The New York Times' Scores

For 16,170 reviews, this publication has graded:
  • 47% higher than the average critic
  • 4% same as the average critic
  • 49% lower than the average critic
On average, this publication grades 4.2 points lower than other critics. (0-100 point scale)
Average Movie review score: 60
Highest review score: 100 Ilo Ilo
Lowest review score: 0 Grown Ups
Score distribution:
16170 movie reviews
  1. A plot twist saves (that might not be the word for it) Don’t Tell a Soul from being absolutely oppressive, merely by injecting a scintilla of “what happens next” appeal — and letting the always-interesting Wilson stretch a bit.
  2. It’s both intimate and analytical, a sensitive portrait of real people undergoing enormous change and a meditation on what that change might mean. It taps into something primal in the human condition, a basic conflict between the desire for freedom and the tendency toward organization — an argument, finally, about the meaning of home.
  3. The result is at once suspenseful, visually engrossing and intellectually bracing. It also raises urgent, sometimes uncomfortable questions about power, privacy and the ethical challenges of examining the past.
  4. Instead of lending immediacy, the padded-out documentary conceit only spotlights the stiltedness, and Parker falls short of building credible drama out of urgent issues.
  5. It’s a buffet of only sour dishes, a rank fete of foulness.
  6. Predictable to a fault, the movie coasts pleasurably on Neeson’s seasoned, sad-sweet charisma — an asset that’s been tragically imprisoned in mopey-loner roles and generic action thrillers.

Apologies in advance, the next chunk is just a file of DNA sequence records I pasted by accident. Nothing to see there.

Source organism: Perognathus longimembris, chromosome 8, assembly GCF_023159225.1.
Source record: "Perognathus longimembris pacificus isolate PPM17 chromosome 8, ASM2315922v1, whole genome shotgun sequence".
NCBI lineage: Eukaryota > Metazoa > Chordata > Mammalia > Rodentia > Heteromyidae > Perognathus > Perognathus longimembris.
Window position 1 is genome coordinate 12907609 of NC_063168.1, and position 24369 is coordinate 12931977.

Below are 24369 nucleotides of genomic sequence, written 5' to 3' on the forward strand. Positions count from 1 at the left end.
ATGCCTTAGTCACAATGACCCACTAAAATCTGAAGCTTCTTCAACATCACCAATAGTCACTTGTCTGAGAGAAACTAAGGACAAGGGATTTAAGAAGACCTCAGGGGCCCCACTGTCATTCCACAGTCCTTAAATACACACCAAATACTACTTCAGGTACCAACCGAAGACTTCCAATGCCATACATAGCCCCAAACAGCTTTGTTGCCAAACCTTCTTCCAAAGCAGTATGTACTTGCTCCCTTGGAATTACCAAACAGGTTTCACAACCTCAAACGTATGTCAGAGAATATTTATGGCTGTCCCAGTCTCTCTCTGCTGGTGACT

7. Adding a fairy-tale cast to a generic horror setup is of no benefit to Hunted, Vincent Paronnaud’s unpleasant merger of slasher movie and survival thriller.
  8. Oppenheim resists easy misanthropy, showing unexpected empathy for people who have cocooned themselves from the outside world, only to confront its headaches anyway.
  9. Distinguished by a modestly discreet directing style that allows the actors to shine, My Little Sister offers neither false uplift nor dreary realism.
  10. [A] brisk, prismatic and richly psychodramatic family portrait.
  11. The best that Locked Down has to offer, at least while we remain in the throes of a deadly crisis, is a window into a luxurious space to quarantine.
  12. Malcolm’s manner can be didactic, but One Night in Miami is anything but. Instead of a group biopic or a ready-made costume drama, it’s an intellectual thriller, crackling with the energy of ideas and emotions as they happen.
  13. The movie gets so drunk on its stylistic affectations (and unfunny attempts at cerebral comedy) that by the time it sobers up to take James’s mental health seriously, it’s too little, too late. And also too bad, as it’s only in the last quarter that the viewer gets to appreciate the range of the movie’s appealing lead players.
  14. Racial injustice, economic inequities, police corruption, media ethics and foreign-policy scandals are all crammed — a bit too cursorily — into Stanley Nelson’s brisk primer on the 1980s crack epidemic.